Fantasy football mock drafts: Drafting for 2018 while ignoring 2017
Gonna talk baseball for few paragraphs, sorry. Don’t worry, it’s relevant.
Boston Red Sox outfield Mookie Betts had a monster 2016 season, putting up an offensive WAR of 6.4. Combining that to his 4.8 oWAR 2015 left Betts as a top-three fantasy pick for 2017. And during that 2017, Betts … disappointed. He was still very good — All-Star, No. 6 in MVP voting, 3.3 oWAR — but he wasn’t top-three-in-fantasy good.
So entering this season, the market adjusted. Betts was still a borderline first-rounder according to most people, but there were at least some articles bouncing around that doubted whether he really warranted a first-round pick. Over at ESPN, Eric Karabell was an outlier, keeping Betts as a top-three option and venting on his podcast about how people give too much weight to the previous year.
Fast-forward a few months, and Betts has already bested 2017’s oWAR total (he sits at 3.5 as of this writing) and leads all of baseball in runs, batting average, slugging percentage, OPS, and total bases. Mike Trout, the standard-bearer for best baseball player, has still probably been better, butit’s at least a conversation.
That’s a best-case-scenario example, obviously. Jonathan Villar rode a breakout 2016 into high fantasy status in 2017, fell flat, and hasn’t really recovered.
But the point holds (football coming!). Sometimes we give too much weight to the previous year’s results and ignore all the data that came before. Karabell talks about nearly throwing out the year before in making his rankings. And while that’s probably a bit extreme (especially in football, where fortunes can change wildly), I’m intrigued by the notion.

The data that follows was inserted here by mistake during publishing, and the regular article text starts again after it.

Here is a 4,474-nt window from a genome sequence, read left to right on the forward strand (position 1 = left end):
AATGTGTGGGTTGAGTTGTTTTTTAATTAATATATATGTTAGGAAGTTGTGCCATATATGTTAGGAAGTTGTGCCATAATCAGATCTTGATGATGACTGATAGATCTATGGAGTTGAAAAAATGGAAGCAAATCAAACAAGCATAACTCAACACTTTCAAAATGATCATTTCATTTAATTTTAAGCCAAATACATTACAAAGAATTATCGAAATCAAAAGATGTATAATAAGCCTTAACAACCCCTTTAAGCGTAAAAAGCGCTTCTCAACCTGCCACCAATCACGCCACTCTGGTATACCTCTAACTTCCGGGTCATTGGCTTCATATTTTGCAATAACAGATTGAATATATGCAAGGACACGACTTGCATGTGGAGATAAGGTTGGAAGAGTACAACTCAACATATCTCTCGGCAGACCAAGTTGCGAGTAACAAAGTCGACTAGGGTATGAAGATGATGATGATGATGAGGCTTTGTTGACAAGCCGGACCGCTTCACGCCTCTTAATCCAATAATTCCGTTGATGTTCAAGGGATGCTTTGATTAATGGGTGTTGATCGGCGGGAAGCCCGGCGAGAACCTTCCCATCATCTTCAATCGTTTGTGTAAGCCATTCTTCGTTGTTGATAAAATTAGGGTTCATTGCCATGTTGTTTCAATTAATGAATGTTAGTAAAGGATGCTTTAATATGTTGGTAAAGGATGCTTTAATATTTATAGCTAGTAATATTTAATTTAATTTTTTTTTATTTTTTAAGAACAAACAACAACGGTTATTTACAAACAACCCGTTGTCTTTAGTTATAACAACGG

So I gave it a shot. I joined a couple of 12-team PPR mocks for 2018, with only 2017 ADP data to guide me. It meant I wouldn’t be drafting 2018 breakout players — Alvin Kamara and Jerick McKinnon and Deshaun Watson never had a prayer of falling to their 2017 statuses in 2018 — but it also meant I wouldn’t fall victim to a simple down year.
I followed last year’s ADP data completely, allowing myself three exceptions:
- Injuries/unemployed players. Last year’s ADP would have had me drafting DeMarco Murray, which … seems like a bad idea.
- 2018 rookies. I didn’t actually end up drafting any, but I did give myself the option of slotting this year’s rookies into the 2017 information wherever I felt they’d fit.
- Position availability. I simply picked the next guy up in last year’s data, except when it overloaded a position.
Other than that, I was a complete slave to 2017. It’s a curiosity project more than anything else, but I’ll revisit it at the end of the season to see how it would have fared. Below, let’s look at the rosters I drafted (really, it was one roster, with the second having only a tiny change, because using the same unconventional list meant the results started unifying really fast).
|15||Kansas City Chiefs||DST|